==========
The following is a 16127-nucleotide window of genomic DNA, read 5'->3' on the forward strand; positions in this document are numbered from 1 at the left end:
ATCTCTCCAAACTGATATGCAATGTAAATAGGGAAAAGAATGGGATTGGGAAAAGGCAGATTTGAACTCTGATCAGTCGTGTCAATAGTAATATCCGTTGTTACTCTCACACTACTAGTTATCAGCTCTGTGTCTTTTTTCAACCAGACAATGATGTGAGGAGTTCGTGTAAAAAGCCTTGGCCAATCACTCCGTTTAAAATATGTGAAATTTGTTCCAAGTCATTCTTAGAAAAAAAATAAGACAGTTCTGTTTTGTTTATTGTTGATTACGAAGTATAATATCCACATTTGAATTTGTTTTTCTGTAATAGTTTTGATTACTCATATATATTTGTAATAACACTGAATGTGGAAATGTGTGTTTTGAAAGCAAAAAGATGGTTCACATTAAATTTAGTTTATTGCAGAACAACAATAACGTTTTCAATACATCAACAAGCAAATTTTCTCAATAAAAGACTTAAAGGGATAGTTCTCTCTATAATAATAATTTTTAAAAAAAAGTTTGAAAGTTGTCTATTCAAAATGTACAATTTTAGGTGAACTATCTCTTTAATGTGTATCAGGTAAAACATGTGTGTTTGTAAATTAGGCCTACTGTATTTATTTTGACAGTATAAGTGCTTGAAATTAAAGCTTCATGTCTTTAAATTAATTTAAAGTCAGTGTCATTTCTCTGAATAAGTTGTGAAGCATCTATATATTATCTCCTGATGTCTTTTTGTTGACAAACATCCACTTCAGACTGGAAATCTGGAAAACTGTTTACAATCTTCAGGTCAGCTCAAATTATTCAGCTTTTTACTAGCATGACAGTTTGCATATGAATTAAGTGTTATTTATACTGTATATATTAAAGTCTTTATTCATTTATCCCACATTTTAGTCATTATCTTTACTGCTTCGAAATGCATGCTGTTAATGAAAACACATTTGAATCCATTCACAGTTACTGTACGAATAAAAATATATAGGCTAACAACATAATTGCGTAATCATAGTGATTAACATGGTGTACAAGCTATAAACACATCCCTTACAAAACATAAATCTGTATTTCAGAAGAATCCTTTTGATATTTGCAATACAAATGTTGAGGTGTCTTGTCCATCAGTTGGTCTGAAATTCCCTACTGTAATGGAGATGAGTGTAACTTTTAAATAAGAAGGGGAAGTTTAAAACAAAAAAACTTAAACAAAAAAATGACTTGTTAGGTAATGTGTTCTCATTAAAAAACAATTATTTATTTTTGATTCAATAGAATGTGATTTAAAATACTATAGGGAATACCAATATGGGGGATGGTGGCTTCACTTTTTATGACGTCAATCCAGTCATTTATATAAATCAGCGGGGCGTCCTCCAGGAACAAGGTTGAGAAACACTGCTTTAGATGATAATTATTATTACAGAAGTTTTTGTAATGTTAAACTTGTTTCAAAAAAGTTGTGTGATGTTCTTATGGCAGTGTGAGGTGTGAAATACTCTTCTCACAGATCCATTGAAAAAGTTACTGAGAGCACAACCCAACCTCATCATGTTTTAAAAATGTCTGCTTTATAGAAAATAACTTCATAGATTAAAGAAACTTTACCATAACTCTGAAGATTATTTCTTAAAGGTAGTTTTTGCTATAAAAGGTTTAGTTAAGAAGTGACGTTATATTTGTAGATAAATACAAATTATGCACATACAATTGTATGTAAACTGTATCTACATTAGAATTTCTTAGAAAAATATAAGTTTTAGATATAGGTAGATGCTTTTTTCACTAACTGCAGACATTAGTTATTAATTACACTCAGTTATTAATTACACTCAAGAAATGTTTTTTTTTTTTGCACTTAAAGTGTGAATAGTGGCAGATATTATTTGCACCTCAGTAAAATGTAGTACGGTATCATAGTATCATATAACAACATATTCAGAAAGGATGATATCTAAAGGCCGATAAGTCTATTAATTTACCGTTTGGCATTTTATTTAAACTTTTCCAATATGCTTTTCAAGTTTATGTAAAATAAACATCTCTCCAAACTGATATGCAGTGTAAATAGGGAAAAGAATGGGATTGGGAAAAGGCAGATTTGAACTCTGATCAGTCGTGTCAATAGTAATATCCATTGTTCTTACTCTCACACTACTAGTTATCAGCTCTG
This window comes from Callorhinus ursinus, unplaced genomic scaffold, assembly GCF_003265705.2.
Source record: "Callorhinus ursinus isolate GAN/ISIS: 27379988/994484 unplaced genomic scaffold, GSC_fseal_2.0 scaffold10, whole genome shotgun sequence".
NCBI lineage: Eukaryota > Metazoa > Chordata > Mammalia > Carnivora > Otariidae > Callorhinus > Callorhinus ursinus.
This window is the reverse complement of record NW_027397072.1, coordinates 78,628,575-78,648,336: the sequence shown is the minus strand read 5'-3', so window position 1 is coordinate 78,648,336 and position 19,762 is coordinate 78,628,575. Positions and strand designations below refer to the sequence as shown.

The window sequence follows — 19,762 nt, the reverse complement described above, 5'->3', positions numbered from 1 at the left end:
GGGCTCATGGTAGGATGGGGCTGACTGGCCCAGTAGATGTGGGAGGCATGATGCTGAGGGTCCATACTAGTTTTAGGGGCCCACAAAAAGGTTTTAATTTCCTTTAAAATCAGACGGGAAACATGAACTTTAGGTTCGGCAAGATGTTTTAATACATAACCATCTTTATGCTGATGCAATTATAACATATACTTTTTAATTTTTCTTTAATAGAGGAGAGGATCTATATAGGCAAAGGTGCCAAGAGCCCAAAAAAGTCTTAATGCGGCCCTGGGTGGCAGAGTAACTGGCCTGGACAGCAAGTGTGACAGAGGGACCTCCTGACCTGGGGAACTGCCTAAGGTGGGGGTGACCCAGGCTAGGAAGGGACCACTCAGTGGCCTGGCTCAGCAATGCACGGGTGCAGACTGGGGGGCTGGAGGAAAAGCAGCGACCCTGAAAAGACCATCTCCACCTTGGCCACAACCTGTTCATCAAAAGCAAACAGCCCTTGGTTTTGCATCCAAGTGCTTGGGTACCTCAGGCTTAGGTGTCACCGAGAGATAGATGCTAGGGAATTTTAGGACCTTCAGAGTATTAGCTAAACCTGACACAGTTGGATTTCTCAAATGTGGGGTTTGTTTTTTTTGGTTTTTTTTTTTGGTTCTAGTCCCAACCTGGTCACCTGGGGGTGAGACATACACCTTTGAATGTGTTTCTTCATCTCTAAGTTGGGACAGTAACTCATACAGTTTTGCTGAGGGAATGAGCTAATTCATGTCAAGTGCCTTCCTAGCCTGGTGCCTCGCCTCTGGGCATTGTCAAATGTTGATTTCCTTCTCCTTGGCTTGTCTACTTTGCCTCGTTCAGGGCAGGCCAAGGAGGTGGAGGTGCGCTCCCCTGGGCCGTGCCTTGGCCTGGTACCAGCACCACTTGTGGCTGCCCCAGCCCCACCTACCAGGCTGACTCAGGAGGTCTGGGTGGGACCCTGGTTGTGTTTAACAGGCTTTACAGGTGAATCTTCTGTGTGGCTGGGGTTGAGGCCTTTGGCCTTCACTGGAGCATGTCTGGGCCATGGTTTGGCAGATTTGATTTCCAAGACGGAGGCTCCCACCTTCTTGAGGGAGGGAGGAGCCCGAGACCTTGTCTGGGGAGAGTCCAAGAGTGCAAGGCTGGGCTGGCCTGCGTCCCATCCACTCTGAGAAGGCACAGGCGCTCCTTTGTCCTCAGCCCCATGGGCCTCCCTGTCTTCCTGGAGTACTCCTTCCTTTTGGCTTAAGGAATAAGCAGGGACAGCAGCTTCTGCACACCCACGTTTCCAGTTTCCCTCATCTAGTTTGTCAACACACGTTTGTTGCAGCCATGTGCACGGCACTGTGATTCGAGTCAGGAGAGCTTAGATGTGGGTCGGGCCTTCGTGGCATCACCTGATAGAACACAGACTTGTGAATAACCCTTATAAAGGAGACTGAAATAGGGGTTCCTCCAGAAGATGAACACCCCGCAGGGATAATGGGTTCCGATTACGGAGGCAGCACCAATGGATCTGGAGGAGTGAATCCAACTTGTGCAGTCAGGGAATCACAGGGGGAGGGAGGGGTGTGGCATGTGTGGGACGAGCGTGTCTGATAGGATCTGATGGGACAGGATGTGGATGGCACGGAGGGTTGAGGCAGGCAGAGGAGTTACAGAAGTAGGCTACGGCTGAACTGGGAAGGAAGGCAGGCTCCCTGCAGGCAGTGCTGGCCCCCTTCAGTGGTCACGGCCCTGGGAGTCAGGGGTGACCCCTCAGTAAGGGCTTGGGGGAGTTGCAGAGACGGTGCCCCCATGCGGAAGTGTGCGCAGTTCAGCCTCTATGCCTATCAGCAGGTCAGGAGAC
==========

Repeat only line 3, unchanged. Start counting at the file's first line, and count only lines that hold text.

This window comes from Callorhinus ursinus, unplaced genomic scaffold, assembly GCF_003265705.2.